Gloria Vera-Bedolla, a Latina community organizer and mother of three, feels like her neighborhood near Austin, Texas, has been forgotten in a deep freeze that has plunged the state into a humanitarian crisis.
“We continue to be the victims of social injustice, food injustice, systemic racism — all of it,” she said. “And lots of people don’t speak up because they’re not used to being heard.”
Known as Forest Bluff, Vera-Bedolla’s neighborhood is on the east side of Interstate 35, where a vast share of the city’s Black and Hispanic populations reside. Her family moved there in 2017 after rising property taxes pushed them out of central Austin, drawn by cheaper real estate and more square footage.
But the nearest major grocery store is more than 10 miles away and there is no public transportation, making it a food desert. Even under normal circumstances, the tap water sometimes runs brown. Many of her neighbors are undocumented immigrants who live paycheck to paycheck and are ineligible for public benefits. Her 24-year-old son is reluctant to visit because he’s been pulled over so many times by the Travis County Sheriff’s Department for no stated reason.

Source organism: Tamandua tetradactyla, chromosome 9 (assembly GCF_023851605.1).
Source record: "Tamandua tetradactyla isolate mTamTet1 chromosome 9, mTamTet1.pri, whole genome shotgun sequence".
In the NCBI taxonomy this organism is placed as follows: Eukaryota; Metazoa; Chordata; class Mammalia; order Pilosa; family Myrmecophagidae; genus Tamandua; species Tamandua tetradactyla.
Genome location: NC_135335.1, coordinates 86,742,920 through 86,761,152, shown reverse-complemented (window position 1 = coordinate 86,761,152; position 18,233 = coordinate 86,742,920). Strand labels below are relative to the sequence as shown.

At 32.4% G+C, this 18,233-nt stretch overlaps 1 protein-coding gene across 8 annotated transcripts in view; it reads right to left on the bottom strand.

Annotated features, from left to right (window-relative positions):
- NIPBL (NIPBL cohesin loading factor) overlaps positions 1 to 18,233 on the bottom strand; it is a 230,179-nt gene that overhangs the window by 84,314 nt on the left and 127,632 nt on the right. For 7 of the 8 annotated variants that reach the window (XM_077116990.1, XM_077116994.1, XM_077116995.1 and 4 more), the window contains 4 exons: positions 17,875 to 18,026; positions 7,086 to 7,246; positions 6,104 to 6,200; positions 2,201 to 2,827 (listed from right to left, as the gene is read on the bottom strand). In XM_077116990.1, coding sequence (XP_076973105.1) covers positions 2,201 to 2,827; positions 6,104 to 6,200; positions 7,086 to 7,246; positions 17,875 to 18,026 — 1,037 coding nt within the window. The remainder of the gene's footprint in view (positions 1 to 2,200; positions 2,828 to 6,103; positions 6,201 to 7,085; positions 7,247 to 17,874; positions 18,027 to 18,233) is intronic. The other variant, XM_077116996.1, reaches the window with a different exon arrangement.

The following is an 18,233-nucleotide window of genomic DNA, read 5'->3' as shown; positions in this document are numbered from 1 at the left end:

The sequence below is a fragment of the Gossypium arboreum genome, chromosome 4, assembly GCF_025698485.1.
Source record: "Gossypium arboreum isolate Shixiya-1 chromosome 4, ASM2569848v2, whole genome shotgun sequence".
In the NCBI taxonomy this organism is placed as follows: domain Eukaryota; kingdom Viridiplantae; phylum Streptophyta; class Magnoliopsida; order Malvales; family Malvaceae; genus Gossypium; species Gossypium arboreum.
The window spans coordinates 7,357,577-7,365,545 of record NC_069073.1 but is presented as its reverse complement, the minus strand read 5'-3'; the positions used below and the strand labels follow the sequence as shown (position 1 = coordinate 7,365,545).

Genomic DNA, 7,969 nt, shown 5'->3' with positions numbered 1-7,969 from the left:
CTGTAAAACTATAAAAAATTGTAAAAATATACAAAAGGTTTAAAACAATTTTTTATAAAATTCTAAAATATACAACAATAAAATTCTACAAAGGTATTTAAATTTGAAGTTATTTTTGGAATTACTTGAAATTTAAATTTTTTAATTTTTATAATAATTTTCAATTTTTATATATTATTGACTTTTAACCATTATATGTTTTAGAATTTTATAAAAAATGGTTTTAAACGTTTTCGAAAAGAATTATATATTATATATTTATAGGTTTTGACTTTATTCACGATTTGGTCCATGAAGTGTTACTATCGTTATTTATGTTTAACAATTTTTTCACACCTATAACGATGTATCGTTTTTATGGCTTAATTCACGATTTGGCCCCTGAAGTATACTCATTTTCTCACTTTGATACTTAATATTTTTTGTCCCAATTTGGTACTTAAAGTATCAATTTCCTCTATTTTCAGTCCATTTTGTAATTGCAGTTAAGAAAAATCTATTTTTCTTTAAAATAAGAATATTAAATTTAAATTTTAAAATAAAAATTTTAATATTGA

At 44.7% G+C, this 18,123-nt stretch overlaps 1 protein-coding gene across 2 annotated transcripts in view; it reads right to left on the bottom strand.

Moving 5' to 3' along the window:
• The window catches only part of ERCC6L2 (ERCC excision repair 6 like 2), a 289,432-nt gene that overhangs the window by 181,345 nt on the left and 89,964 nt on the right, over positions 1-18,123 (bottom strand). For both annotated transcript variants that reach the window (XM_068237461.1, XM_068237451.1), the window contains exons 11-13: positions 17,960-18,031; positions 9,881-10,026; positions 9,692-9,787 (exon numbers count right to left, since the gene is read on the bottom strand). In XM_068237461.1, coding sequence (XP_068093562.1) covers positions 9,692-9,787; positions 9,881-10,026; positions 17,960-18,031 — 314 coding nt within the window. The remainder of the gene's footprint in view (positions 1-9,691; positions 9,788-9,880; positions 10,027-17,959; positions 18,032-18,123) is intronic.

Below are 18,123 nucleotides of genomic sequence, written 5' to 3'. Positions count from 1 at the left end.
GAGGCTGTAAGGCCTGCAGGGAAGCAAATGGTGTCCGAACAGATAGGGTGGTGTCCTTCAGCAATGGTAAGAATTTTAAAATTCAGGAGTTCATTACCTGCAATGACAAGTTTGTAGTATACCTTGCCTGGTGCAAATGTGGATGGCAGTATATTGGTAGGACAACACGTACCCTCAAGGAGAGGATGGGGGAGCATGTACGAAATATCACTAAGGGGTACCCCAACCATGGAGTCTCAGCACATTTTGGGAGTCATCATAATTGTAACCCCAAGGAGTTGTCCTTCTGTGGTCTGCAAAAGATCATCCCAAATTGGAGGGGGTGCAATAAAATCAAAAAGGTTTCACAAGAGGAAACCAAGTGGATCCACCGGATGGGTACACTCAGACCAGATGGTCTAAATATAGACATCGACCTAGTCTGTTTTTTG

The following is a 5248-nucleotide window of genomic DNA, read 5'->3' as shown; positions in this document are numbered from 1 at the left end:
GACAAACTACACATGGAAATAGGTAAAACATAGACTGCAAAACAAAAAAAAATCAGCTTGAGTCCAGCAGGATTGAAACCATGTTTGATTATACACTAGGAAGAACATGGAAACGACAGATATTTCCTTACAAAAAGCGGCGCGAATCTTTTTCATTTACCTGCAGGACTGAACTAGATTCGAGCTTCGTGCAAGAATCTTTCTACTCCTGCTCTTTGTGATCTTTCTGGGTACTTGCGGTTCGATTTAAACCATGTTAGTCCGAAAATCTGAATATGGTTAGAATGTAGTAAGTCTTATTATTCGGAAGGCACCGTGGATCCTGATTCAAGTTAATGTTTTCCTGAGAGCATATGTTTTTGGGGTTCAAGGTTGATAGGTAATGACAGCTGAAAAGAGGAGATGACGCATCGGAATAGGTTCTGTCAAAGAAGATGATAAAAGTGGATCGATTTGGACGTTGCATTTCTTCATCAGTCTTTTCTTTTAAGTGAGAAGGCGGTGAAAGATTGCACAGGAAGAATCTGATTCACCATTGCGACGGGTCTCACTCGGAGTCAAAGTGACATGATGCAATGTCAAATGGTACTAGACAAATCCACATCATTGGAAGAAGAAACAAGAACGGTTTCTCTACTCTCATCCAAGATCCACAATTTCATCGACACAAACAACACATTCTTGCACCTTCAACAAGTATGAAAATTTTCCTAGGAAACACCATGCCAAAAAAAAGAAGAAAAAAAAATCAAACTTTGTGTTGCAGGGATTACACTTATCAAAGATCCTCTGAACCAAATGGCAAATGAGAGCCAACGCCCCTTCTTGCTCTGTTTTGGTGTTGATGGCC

When the record-breaking winter storm set in on Sunday night, dropping 7.5 inches of snow in parts of the county, it only exacerbated challenges that her community already faced.
Unlike some in her neighborhood, Vera-Bedolla’s family never lost power, but their running water shut off, their furnace wasn’t working absent a sufficient supply of propane, and the flame on their gas stove was lower than a candle, making it hard to cook until her parents, who also live in Austin, delivered an electric hotplate on Thursday.
She said she was in a better position than her neighbors, many of whom don’t have cars to access food or other supplies, have poorly insulated houses, and are elderly or caring for small children. One neighbor who does not have renters’ insurance and whose pipes froze and burst will have to pay out of pocket for the repairs.
There wasn’t any help coming for Forest Bluff that Vera-Bedolla hadn’t requested herself as a liaison between her community and the city government, or from nonprofits working to administer relief. In addition to her day job in admissions for the Central Texas Allied Health Institute, she has been working with the nonprofit Community Resilience Trust, which is working to address racial equity issues in Austin.
She had managed to procure 30 boxes of emergency food from Central Texas Food Bank and was urging the city’s emergency operations center to deliver a truckload of water on Friday. Meanwhile, her husband Roberto Bedolla had been breaking up the ice on the streets to allow cars safe passage, since the city hadn’t sent anyone to their neighborhood to sand them.